Name: African citrus psyllid, Trioza erytreae
The main economic importance of T. erytreae is that it is the vector of the very serious citrus huanglongbing disease caused by Liberibacter species. While the insect itself is a minor citrus pest, huanglongbing is a serious threat to citrus-producing areas worldwide.
The African citrus psyllid, Asiatic citrus psyllid and huanglongbing disease are not known to occur in Australia. If these pests become established in Australia, they have the potential to cause major crop losses and any farm/orchard infested can be quarantined. All citrus cultivars are a host for African citrus psyllids (e.g. orange, lemon, lime, grapefruit, mandarin, cumquat, tangelo, pomelo, native citrus and citrus rootstock). Native and exotic mock orange/orange jasmine (Murraya spp.), white ironwood (Vepris lanceolata), lime berry (Triphasia trifolia) and horsewood (Clausena anisata) are also hosts.T. erytreae affects other species in the Rutaceae family, and can feed on Cape chestnut (Calodendrum capense), orange-climber or forest-pepper (Toddalia asiatica) and small knobwood (Zanthoxylum capense).
Trioza erytreae is similar to Diaphorina citri, the Asian citrus psyllid, both of which are vectors of citrus huanglongbing (greening) in Asia and other parts of the world. The geographical range of the two species did not originally overlap, but they now occur together in some regions.
African citrus psyllid (Trioza erytreae del Guercio) is a sap-sucking insect. It prefers cooler, moist climates and is very sensitive to extremes of hot, dry weather. Long-distance spread most commonly occurs via movement of infested plant material. Short-distance dispersal can be wind-assisted for these short-distance fliers.
Eggs are tiny, yellow or orange, cylindrical, and have an upturned, sharp point. They are laid on leaf margins, along the midribs and occasionally on flower buds and young fruit. Nymphs are tiny (0.3-1.6mm long) with colour varying from yellow, olive-green to dark grey.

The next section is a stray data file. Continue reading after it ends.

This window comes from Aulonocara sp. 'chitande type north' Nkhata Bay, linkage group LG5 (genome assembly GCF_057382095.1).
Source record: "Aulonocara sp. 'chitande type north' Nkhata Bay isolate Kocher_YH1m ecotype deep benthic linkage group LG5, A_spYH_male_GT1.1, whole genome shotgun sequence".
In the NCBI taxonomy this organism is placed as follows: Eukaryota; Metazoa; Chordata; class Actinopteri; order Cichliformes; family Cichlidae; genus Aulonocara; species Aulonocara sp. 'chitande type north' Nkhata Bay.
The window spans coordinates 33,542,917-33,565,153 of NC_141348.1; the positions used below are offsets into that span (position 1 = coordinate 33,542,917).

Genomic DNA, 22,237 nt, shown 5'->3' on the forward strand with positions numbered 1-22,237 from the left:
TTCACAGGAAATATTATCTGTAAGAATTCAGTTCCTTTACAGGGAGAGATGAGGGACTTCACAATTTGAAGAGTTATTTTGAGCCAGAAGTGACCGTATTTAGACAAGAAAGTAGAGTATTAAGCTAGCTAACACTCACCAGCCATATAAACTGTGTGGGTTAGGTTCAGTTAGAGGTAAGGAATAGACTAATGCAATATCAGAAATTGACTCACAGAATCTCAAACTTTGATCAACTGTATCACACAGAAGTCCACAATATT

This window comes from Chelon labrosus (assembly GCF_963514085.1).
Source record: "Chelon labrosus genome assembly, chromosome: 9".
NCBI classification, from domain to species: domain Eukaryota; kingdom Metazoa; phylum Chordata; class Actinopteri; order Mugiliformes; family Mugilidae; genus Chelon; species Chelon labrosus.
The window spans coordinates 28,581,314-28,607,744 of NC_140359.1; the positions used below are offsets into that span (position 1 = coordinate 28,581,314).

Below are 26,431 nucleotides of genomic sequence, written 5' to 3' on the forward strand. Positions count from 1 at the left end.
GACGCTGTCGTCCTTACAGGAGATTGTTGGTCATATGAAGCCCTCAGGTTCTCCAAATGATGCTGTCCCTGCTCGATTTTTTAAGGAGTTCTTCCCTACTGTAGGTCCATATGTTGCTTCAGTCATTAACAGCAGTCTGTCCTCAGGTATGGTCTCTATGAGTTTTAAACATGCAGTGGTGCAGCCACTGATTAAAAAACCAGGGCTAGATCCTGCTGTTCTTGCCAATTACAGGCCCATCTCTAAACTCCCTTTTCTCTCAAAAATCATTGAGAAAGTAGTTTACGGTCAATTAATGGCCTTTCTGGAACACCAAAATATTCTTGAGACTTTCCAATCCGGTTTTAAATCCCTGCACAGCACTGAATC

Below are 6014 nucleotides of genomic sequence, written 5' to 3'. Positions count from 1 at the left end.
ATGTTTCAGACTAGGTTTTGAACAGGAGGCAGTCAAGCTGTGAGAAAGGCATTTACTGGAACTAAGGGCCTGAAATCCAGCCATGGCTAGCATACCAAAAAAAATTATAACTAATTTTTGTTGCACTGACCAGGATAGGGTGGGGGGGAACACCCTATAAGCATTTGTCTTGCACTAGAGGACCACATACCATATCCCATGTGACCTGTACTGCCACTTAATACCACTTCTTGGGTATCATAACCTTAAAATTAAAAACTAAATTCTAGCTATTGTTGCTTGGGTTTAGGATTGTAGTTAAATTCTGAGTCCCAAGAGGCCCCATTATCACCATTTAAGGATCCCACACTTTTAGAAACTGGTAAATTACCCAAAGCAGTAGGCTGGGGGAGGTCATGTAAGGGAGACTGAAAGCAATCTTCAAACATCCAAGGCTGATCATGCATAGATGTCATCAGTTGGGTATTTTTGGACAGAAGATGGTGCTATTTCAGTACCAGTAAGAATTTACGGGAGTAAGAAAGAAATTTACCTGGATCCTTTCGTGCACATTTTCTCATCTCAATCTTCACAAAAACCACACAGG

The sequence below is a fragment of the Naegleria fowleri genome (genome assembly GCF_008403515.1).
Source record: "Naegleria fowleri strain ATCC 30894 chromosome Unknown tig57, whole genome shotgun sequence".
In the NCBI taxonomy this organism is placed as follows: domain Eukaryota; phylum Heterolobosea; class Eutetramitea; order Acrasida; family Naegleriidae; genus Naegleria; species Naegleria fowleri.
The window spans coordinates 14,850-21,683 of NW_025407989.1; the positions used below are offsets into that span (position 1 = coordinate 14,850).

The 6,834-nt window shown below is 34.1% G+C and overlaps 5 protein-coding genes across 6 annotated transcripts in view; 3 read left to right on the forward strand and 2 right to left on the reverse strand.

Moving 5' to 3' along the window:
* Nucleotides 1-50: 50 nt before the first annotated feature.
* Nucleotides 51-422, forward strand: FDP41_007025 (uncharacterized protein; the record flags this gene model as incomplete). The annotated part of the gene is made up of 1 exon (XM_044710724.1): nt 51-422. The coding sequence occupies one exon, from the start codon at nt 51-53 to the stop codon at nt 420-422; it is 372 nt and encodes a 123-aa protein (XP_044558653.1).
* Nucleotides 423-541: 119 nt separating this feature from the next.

Nymphs are flat with a distinct marginal fringe of white, waxy filaments. On their fifth instar, two pale brown spots appear on the abdomen. They are mainly found on new flushing citrus growth. The nymphs don´t move much and can form noticeable colonies on the underside of new leaves, sometimes moving to the upper leaf surface if populations are high.
Adults are small, about 4mm long, with a brown-grey abdomen and a black head. Males have an abdomen that ends in a blunt tip while the female’s abdomen ends in a sharp point. The forewings are large and transparent with clearly defined veins.
When African citrus psyllid nymphs feed, they can cause distinctive cup-shaped or pit-like galls to form in leaves, particularly on the lower leaf surface of immature leaves. These are often visible as bumps on the upper leaf surface. They can cause severe leaf distortion, curling, stunting and leaf yellowing.
The psyllids excrete pellets of honeydew that look like tiny, white eggs. The ground surface or vegetation under a badly infested tree can look like it has been dusted with white powder.
Note that the Pest ID tool is now available with free access to industry
An initiative of the Nursery Levy funded National Nursery Industry Biosecurity Program (NY15004) and ‘Building the resilience and on-farm biosecurity capacity of the Australian production nursery industry’ Project (NY15002).